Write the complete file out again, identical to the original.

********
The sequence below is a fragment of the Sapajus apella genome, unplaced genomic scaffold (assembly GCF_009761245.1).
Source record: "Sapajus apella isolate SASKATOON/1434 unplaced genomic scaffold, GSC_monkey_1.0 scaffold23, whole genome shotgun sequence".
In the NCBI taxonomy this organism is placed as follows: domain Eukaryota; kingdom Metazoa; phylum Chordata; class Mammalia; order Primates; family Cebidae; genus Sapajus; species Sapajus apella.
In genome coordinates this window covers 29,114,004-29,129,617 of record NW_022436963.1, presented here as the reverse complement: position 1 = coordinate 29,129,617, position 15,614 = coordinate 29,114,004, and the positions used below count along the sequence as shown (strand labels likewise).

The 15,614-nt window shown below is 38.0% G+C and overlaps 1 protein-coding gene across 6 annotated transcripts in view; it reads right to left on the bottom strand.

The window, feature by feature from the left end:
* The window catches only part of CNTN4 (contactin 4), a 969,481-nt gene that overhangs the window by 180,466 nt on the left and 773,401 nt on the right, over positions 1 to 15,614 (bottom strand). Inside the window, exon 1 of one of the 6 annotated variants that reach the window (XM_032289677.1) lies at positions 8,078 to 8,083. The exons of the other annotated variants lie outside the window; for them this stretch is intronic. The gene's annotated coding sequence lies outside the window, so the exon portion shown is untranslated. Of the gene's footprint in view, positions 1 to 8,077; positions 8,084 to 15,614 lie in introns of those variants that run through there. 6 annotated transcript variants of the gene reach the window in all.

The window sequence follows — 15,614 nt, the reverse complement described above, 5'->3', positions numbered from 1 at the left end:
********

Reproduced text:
The sequence below is a fragment of the Sapajus apella genome, unplaced genomic scaffold (assembly GCF_009761245.1).
Source record: "Sapajus apella isolate SASKATOON/1434 unplaced genomic scaffold, GSC_monkey_1.0 scaffold23, whole genome shotgun sequence".
In the NCBI taxonomy this organism is placed as follows: domain Eukaryota; kingdom Metazoa; phylum Chordata; class Mammalia; order Primates; family Cebidae; genus Sapajus; species Sapajus apella.
In genome coordinates this window covers 29,114,004-29,129,617 of record NW_022436963.1, presented here as the reverse complement: position 1 = coordinate 29,129,617, position 15,614 = coordinate 29,114,004, and the positions used below count along the sequence as shown (strand labels likewise).

The 15,614-nt window shown below is 38.0% G+C and overlaps 1 protein-coding gene across 6 annotated transcripts in view; it reads right to left on the bottom strand.

The window, feature by feature from the left end:
* The window catches only part of CNTN4 (contactin 4), a 969,481-nt gene that overhangs the window by 180,466 nt on the left and 773,401 nt on the right, over positions 1 to 15,614 (bottom strand). Inside the window, exon 1 of one of the 6 annotated variants that reach the window (XM_032289677.1) lies at positions 8,078 to 8,083. The exons of the other annotated variants lie outside the window; for them this stretch is intronic. The gene's annotated coding sequence lies outside the window, so the exon portion shown is untranslated. Of the gene's footprint in view, positions 1 to 8,077; positions 8,084 to 15,614 lie in introns of those variants that run through there. 6 annotated transcript variants of the gene reach the window in all.

The window sequence follows — 15,614 nt, the reverse complement described above, 5'->3', positions numbered from 1 at the left end: